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Pens' Crosby: Adversity isn't 'end of the world'

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Chaz Palla | Tribune-Review
Penguins head coach Dan Bylsma on the bench at Consol Energy Center Jan. 2013.

Not half bad

In the previous 48-game season in 1995, four of the eight teams that qualified for the Stanley Cup playoffs from the Eastern Conference were under .500 six games through the regular season:

Quebec: 5-1-0

Philadelphia: 2-3-1

Penguins: 6-0-0

Boston: 4-2-0

New Jersey: 2-3-1 *

Washington: 1-4-1

Buffalo: 3-2-1

New York Rangers: 2-4-0

*Won Stanley Cup

Source: Tribune-Review research

Wednesday, Jan. 30, 2013, 10:56 p.m.
 

The Penguins know their performance against the New York Islanders on Tuesday was troubling and that their benign 3-3-0 record illustrates that they've looked nothing like a Stanley Cup contender through six games.

They also realize that because of the truncated schedule, only 42 games remain to find their way before the postseason begins.

Panic is running rampant among fans, but the Penguins insist everything is fine.

“I don't think a little adversity this time of year is the end of the world,” captain Sidney Crosby said.

Starting Thursday at Madison Square Garden, Crosby and his teammates can test that theory because the Penguins rarely have looked so vulnerable during their stretch of six consecutive playoff appearances.

“We aren't playing the way we need to play,” coach Dan Bylsma said.

Crosby and fellow star Evgeni Malkin aren't lighting up scoreboards through six games, the special teams have been poor, turnovers are being committed at a startling rate and the Penguins have not been a physical team — something Bylsma and general manager Ray Shero demand.

Malkin admitted to being displeased with his team's start, but he is refusing to panic.

“It's all right,” Malkin said. “Yeah, we lost our last game. Still positive, looking forward. Nothing bad. We've just played six games. Just keep going.”

One of the newest Penguins suggested that showing more passion against the Rangers would be a good way to extinguish the funk.

“We just didn't play with any gumption or any fight in our last game,” left wing Tanner Glass said. “You aren't going to win too many games in this league playing that way.”

Gumption and fight, of course, are qualities the Penguins should be able to locate without additions to the lineup.

Glass said he believes it is a matter of time before the Penguins start playing like the team many tabbed as the preseason Stanley Cup favorite.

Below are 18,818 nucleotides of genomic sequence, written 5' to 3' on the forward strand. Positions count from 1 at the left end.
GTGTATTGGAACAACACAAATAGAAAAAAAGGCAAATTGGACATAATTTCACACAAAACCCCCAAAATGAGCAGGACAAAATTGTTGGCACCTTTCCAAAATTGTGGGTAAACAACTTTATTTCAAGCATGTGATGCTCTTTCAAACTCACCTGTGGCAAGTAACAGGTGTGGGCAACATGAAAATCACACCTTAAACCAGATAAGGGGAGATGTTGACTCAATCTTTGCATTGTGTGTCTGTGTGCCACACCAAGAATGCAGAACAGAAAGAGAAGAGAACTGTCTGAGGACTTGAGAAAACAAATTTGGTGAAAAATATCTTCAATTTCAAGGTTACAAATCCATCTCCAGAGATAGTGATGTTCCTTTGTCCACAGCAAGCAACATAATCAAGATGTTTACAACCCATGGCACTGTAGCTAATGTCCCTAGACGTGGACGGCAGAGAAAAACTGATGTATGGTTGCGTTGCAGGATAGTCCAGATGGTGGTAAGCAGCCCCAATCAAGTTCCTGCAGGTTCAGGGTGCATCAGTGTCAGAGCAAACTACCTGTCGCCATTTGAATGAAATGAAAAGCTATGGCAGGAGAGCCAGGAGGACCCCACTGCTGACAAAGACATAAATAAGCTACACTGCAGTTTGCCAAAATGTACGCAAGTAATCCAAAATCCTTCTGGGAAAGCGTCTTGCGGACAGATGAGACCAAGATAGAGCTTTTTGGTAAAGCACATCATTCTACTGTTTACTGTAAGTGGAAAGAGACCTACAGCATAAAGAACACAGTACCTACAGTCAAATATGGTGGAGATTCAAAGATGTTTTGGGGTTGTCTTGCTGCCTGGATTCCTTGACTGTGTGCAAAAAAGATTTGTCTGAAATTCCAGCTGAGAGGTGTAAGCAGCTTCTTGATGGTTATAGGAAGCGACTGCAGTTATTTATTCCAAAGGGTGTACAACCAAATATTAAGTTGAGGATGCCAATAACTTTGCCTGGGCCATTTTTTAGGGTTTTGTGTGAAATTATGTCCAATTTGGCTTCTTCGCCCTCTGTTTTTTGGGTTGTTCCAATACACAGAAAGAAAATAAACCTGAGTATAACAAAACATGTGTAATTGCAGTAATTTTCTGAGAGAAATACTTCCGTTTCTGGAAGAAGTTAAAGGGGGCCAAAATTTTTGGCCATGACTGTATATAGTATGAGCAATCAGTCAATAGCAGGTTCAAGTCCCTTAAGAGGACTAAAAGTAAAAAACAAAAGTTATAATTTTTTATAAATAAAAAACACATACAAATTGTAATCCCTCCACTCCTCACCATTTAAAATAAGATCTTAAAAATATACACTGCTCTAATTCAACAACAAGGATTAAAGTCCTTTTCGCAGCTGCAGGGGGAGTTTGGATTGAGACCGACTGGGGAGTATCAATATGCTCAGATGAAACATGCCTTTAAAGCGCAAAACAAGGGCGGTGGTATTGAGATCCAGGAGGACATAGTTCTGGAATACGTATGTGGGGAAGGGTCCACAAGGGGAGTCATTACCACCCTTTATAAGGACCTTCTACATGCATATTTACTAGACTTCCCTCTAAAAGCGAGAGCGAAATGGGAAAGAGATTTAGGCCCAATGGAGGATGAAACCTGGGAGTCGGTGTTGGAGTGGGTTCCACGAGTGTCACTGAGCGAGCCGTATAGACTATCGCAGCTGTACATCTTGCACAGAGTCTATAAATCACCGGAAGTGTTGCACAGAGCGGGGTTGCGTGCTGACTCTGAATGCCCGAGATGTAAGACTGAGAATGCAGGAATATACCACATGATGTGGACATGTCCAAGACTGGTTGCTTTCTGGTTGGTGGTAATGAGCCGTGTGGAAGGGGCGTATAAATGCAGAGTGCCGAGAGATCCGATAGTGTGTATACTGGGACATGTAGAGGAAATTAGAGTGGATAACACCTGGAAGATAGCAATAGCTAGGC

“You're only as good as your last game in this league,” he said. “It doesn't matter what the experts say or all the preseason predictions. And yeah, when you're winless at home, it's cause for concern. But to be honest, nobody in here is alarmed at all. We know what we can do.”

The Penguins' problems appear to be isolated to their forwards. Goalie Marc-Andre Fleury was pulled against the Islanders but played well in victories against Philadelphia and Ottawa.

Also, Penguins defensemen — notably the duo of Paul Martin and Brooks Orpik — generally have played well.

However, Penguins forwards are turning the puck over more than they are scoring.

Shero has invested close to $37 million in contracts in his forwards this season.

“I think everyone knows we need to be better,” center Joe Vitale said. “But as for our last game, it was one night. I don't care if you're a construction worker or a hockey team. Sometimes you have a bad night. That's all it was.”

Time is on the Penguins' side, for now.

While starting fast was clearly preferred, history suggests the Penguins hardly will be doomed if they struggle for a couple of more weeks.

Of the eight teams that qualified for the postseason in the 48-game season in 1995, four were under .500 through six games.

“Every game is more important right now,” right wing Craig Adams said. “No one is going to panic, but we have to face some facts. We haven't played well enough. We've got to be better.”

Josh Yohe is a staff writer for Trib Total Media. Reach him at jyohe@tribweb.com or via Twitter @JoshYohe_Trib.

 

 

 
 


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